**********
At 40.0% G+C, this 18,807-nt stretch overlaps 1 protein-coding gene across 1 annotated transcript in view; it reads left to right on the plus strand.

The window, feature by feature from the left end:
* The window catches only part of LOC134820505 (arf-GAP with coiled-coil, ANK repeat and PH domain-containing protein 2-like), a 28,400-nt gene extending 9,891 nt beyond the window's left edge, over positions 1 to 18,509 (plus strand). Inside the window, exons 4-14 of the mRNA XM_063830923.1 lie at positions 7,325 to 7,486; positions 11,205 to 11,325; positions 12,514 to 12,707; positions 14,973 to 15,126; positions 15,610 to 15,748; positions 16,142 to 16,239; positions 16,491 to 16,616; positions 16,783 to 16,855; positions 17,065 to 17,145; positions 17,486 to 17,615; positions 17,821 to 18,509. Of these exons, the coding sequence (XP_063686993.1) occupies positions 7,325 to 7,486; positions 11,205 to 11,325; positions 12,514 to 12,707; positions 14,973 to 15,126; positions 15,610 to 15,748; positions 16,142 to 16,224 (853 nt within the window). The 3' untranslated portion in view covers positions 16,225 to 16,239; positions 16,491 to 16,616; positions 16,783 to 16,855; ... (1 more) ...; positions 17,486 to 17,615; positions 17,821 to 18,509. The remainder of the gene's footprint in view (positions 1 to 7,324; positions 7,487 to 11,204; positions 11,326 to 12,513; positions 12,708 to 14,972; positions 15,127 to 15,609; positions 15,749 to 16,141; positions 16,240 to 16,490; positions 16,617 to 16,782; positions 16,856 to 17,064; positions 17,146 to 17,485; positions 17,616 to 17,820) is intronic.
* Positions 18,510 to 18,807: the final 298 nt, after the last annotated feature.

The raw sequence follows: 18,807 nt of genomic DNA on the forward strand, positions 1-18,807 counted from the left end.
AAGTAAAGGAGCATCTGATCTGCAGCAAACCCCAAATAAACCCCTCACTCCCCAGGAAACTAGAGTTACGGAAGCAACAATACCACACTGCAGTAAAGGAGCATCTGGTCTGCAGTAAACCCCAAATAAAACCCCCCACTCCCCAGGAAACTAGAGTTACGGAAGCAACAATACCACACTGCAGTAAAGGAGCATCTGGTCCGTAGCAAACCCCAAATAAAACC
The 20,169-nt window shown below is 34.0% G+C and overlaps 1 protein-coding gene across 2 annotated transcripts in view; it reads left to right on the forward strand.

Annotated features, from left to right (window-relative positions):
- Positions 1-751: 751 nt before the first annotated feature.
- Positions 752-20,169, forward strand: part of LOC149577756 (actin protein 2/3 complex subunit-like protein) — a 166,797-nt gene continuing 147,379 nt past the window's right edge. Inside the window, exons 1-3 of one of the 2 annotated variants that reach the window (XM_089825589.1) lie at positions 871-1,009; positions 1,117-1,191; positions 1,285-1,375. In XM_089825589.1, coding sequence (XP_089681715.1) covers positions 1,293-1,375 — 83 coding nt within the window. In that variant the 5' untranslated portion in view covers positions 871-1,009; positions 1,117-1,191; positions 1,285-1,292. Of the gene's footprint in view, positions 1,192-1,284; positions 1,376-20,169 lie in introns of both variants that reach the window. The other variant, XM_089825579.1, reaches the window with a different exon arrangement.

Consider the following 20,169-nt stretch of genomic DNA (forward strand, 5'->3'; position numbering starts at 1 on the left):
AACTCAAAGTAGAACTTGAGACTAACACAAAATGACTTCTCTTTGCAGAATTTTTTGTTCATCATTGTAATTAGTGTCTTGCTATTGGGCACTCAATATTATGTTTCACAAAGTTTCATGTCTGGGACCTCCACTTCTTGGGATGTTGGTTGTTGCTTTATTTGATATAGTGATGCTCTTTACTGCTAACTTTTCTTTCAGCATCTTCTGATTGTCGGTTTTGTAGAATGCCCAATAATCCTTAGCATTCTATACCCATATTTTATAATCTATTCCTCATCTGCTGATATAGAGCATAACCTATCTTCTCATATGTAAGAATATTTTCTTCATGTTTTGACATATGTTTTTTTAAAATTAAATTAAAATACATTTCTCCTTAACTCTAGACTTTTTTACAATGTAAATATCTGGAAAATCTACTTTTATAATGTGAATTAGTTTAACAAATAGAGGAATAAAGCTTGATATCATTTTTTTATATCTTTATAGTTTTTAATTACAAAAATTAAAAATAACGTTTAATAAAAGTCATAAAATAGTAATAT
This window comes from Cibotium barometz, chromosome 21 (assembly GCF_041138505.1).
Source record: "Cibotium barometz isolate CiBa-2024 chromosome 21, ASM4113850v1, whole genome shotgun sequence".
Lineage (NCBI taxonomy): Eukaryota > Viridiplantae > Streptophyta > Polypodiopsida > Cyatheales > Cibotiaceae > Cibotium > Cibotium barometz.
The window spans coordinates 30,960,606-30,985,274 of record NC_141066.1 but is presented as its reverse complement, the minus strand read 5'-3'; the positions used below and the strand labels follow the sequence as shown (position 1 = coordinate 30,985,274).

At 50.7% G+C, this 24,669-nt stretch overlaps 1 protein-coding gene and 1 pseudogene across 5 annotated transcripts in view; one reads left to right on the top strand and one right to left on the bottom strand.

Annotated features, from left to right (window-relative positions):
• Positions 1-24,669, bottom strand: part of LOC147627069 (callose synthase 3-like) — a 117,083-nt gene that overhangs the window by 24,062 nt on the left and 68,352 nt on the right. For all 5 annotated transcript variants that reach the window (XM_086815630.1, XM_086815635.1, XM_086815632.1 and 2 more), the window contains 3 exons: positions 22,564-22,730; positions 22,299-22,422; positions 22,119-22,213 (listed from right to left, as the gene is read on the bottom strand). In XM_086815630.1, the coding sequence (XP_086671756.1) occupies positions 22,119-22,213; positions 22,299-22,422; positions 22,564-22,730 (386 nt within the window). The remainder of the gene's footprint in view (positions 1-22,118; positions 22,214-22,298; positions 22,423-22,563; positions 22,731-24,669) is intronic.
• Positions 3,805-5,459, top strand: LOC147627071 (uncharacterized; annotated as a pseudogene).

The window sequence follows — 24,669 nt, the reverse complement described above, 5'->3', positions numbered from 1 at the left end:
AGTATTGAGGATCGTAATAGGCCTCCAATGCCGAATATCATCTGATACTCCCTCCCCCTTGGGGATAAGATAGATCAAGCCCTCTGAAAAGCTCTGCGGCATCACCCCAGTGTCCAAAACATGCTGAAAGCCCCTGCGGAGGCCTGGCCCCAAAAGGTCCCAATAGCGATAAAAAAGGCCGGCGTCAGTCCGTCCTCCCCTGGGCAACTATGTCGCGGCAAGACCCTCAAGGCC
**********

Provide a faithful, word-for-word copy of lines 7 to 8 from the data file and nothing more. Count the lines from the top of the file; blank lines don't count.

The 20,169-nt window shown below is 34.0% G+C and overlaps 1 protein-coding gene across 2 annotated transcripts in view; it reads left to right on the forward strand.

Annotated features, from left to right (window-relative positions):